All of this action has resulted in a wide range of SDR-based devices, most of which are aimed at the hobbyist, and do not offer a guaranteed flat-pass-band, lack of signal images or response linearity. Naturally, such a design would be very applicable for test equipment as well, which are needed to keep up with the new wide-band modes which are becoming more common, but impose much more stringent requirements on the implementation. This has ushered in a new age of "real-time software defined" spectrum analysers.

Features, system requirements and important documentation

Traditional spectrum analysers can be thought of as very similar to a traditional analog radio, which is swept over a range of frequencies of interest, producing a plot of the detected signal power at a given frequency. Such an approach has many disadvantages, mainly due to the accuracy of such an analog front-end detector when it comes to sweep response at high sweep rates, and the fact that you will miss or distort short transient burst signals because you're not really looking at the whole spectrum all the time. Furthermore, with very old spectrum analysers with limited memory capabilities, your ability to analyse such captured signals may be limited to a set of basic measurements offered by the unit itself (e.g. markers) and any screen-captures you might be able to get. With more and more demanding digitally-based RF applications in radar and wireless communications, such issues can make proper measurements very difficult, frustrating or impossible to make.

Another consideration is the size and bulk of traditional bench-top units which make them less suitable for field work and interference hunting/direction finding. Early attempts at small, hand-held units tended to feature much poorer specifications, especially when it comes to bandwidth and screen resolution because of the need to squeeze numerous analog components into small cases and compromises in the design making them more difficult to use effectively.

The Tektronix RSA306 tries to bring the advantages of SDR-like technologies into a "software defined instrument". It leverages the SignalVu-PC application along with its measurement options, which has been used with their high end oscilloscopes (MDO/MSO) to do spectrum analysis, but offers it at a much more compelling price of US$3490 from Newark/element14. Instead of providing you a "whole" oscilloscope, you get a 3.5" hard-disk sized external unit, which connects to your computer via USB 3.0 and uses your computer to do all the analysis and display.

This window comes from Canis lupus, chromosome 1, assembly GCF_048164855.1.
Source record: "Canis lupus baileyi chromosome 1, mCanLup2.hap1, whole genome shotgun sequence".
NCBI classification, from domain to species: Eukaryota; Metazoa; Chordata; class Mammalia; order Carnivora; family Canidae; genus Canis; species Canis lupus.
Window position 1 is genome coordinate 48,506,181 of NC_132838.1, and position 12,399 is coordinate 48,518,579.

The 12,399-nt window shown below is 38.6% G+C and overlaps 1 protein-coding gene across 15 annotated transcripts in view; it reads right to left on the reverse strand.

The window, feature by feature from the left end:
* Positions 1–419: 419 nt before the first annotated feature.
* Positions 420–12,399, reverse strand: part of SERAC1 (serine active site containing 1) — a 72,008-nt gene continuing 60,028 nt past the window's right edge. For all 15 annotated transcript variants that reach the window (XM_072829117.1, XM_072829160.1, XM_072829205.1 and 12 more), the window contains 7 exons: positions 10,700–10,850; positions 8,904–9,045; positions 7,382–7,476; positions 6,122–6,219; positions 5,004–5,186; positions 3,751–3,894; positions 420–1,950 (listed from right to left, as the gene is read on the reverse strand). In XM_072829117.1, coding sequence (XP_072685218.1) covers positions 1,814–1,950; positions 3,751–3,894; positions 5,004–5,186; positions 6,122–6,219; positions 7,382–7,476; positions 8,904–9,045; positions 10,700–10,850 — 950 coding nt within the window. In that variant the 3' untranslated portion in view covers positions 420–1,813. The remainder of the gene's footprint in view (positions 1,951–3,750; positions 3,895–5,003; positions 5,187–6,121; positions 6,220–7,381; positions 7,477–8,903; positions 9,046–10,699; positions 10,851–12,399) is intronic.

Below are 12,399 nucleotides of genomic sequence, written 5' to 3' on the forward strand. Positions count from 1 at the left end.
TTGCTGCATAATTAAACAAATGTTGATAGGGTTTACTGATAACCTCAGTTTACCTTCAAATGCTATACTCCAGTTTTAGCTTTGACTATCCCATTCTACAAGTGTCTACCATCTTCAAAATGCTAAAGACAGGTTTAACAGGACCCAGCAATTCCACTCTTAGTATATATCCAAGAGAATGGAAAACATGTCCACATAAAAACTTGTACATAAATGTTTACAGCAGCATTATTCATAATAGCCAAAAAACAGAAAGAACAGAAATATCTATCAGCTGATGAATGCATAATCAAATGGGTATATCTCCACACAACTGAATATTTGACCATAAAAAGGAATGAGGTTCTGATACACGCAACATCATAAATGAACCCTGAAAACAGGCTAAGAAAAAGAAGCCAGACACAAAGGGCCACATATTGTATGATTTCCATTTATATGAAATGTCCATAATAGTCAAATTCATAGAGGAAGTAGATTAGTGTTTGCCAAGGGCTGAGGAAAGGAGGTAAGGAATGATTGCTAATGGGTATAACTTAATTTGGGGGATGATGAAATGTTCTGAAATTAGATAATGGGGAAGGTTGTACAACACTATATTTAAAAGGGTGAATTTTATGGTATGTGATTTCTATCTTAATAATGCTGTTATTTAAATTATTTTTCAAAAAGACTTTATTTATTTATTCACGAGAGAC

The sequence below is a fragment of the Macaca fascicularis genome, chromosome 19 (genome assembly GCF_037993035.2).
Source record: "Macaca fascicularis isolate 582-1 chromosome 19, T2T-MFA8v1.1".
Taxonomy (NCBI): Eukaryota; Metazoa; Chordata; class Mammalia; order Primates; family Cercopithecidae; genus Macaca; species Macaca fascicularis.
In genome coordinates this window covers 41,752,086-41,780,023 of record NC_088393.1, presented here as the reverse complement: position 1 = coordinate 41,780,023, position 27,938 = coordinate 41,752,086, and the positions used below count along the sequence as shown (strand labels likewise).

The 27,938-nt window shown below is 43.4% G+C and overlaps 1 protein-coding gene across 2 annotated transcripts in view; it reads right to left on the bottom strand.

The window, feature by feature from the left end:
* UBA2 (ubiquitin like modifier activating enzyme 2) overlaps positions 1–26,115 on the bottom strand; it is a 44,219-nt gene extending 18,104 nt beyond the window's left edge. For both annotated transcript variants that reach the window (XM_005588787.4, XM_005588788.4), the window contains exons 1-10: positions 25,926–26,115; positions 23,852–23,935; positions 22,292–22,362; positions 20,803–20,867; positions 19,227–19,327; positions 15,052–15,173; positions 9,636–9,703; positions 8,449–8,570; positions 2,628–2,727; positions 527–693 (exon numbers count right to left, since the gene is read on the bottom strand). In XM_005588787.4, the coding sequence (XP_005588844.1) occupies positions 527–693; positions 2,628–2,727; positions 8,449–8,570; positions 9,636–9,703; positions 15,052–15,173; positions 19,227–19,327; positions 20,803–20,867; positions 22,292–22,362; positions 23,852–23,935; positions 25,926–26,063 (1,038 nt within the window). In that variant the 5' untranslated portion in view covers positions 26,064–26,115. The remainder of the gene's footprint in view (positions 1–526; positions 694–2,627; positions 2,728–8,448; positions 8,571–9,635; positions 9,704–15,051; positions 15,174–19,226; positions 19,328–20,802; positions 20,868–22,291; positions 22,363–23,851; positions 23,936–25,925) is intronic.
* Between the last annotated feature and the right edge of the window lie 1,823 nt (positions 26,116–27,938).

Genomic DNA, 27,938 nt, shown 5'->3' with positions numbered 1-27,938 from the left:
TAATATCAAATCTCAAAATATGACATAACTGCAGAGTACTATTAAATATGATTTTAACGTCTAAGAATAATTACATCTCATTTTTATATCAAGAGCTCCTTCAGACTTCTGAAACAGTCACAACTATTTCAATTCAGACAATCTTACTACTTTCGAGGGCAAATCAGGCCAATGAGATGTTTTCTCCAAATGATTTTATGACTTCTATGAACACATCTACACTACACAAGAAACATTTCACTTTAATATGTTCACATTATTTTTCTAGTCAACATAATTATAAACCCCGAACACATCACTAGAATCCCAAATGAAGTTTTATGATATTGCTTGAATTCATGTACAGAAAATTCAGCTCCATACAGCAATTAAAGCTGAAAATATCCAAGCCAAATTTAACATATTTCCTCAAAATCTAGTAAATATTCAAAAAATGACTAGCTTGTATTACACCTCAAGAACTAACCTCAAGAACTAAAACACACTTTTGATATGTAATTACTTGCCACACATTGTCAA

The RSA306 unit itself has a frequency range of 9khz to 6.2Ghz, from +20dBm down to -160dBm. It utilises a 14-bit 112MS/s analog to digital converter to perform its sampling, an FPGA to perform data manipulations, a Cypress Semiconductor bridge chip to move the data over USB 3.0 and provides a 40Mhz real-time spectrum display. The RF connection is made via a 50-ohm N-type connector, with two SMA connectors for trigger and external 10Mhz frequency reference input. Connection to a computer is by a USB 3.0 connection, which also supplies power to the unit. Teardowns of the unit have been performed by KF5OBS and is further discussed elsewhere, where disagreements on the interpretation of the internal design still persist.

With such a high-specification device, pushing in excess of 224MiB/s of data to your computer for analysis, the system requirements are suitably high. It is recommended that you use a system equipped with an Intel Core i7 4th-generation CPU, SSD storage for streaming recording (>300MB/s write), 8Gb RAM, USB 3.0 and Windows 7 or above, 64-bit edition. The unit will function with machines with slower CPUs but analysis may be more limited and it may affect the probability of intercept, and you will lose the streaming recording if you use a slower storage device. However, 8Gb RAM, USB 3.0, and 64-bit Windows is NOT negotiable, so if you don't already have a PC of sufficient specifications, you should factor it into your purchasing decision as well.

The unit and software was somewhat mysterious to me at first, as I had many questions which took some digging to answer. Tektronix currently has a range of very useful documentation for the RSA306 available by searching RSA306 in their manuals site and elsewhere on the site. I recommend users and prospective owners to read it all (as I have done), as some information isn't quite where you might expect it - but it's there!